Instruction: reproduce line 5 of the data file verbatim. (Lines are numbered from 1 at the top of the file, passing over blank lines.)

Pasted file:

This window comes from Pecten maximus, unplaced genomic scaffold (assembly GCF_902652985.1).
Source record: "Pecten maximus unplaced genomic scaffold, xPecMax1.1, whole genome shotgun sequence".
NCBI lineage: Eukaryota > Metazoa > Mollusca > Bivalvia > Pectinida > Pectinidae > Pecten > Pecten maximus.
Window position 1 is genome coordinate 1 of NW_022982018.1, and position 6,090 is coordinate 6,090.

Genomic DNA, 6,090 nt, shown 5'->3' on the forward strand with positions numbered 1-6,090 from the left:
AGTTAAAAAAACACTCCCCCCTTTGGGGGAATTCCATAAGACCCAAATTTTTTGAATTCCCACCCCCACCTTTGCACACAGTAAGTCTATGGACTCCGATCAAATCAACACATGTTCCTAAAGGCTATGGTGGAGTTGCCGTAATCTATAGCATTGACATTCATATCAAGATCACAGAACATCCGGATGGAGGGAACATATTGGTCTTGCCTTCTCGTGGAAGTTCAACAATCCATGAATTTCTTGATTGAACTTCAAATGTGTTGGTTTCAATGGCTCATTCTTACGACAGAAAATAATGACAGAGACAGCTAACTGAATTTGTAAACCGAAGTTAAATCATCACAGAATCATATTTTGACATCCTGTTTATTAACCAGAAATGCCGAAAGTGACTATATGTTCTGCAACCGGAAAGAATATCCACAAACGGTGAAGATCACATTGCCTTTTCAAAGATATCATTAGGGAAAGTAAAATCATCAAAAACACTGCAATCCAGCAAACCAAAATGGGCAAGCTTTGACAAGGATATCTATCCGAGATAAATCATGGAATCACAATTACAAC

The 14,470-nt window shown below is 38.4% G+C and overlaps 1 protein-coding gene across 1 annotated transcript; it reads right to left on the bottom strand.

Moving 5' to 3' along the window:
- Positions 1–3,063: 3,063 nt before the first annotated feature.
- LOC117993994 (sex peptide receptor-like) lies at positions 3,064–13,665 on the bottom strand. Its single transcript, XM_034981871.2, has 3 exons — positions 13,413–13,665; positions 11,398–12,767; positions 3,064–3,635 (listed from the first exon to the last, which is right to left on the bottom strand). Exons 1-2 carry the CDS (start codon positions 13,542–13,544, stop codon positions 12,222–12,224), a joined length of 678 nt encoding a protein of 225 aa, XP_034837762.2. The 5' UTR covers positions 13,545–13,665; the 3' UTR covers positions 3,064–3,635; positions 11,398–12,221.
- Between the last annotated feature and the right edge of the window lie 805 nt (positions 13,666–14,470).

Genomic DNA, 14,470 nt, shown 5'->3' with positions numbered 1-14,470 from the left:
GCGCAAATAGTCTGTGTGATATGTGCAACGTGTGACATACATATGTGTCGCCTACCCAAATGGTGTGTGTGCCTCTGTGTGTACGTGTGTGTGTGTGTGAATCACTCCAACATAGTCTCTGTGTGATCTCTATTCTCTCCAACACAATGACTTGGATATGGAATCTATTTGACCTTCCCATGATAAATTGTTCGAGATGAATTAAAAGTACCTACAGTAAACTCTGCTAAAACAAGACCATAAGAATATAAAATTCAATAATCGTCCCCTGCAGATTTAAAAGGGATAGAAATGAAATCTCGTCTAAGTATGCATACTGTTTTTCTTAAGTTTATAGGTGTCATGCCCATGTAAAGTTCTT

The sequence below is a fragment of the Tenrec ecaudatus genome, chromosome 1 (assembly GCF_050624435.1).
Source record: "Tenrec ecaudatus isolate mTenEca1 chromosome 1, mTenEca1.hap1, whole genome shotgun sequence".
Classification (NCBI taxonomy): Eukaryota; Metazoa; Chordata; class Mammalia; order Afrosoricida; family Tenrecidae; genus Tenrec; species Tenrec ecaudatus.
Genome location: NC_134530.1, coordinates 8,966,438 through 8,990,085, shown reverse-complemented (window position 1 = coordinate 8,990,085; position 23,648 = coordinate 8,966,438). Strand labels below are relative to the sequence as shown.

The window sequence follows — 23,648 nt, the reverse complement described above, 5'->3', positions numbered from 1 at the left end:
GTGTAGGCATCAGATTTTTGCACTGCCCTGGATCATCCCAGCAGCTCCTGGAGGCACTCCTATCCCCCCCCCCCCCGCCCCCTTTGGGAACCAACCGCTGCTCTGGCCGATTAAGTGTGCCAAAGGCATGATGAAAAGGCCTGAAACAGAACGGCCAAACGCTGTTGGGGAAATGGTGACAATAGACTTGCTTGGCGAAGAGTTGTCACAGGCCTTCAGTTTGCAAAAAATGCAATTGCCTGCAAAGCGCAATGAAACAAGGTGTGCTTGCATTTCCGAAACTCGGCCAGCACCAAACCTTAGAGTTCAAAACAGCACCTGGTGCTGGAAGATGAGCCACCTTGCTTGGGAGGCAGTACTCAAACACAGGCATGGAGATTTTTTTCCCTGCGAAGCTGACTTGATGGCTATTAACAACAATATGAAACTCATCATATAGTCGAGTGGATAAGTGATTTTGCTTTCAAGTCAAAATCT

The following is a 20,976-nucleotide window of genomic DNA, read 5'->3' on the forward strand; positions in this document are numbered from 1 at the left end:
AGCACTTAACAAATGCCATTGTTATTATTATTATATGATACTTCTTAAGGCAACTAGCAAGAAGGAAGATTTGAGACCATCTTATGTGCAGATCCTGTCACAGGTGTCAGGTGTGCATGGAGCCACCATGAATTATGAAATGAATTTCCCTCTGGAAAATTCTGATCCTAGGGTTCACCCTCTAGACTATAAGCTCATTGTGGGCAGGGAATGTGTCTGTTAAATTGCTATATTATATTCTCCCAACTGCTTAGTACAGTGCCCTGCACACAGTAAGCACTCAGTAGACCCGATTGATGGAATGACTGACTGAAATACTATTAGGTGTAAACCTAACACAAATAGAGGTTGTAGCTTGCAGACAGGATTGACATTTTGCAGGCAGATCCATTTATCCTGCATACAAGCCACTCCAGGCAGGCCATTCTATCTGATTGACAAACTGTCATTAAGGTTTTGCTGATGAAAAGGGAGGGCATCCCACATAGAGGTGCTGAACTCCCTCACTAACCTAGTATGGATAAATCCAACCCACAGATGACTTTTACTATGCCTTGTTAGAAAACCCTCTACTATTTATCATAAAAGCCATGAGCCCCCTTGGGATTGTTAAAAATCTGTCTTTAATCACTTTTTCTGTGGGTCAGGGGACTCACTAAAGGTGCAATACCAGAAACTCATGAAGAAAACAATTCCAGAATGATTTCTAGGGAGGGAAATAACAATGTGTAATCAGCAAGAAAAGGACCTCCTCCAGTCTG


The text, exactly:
Genomic DNA, 6,090 nt, shown 5'->3' on the forward strand with positions numbered 1-6,090 from the left: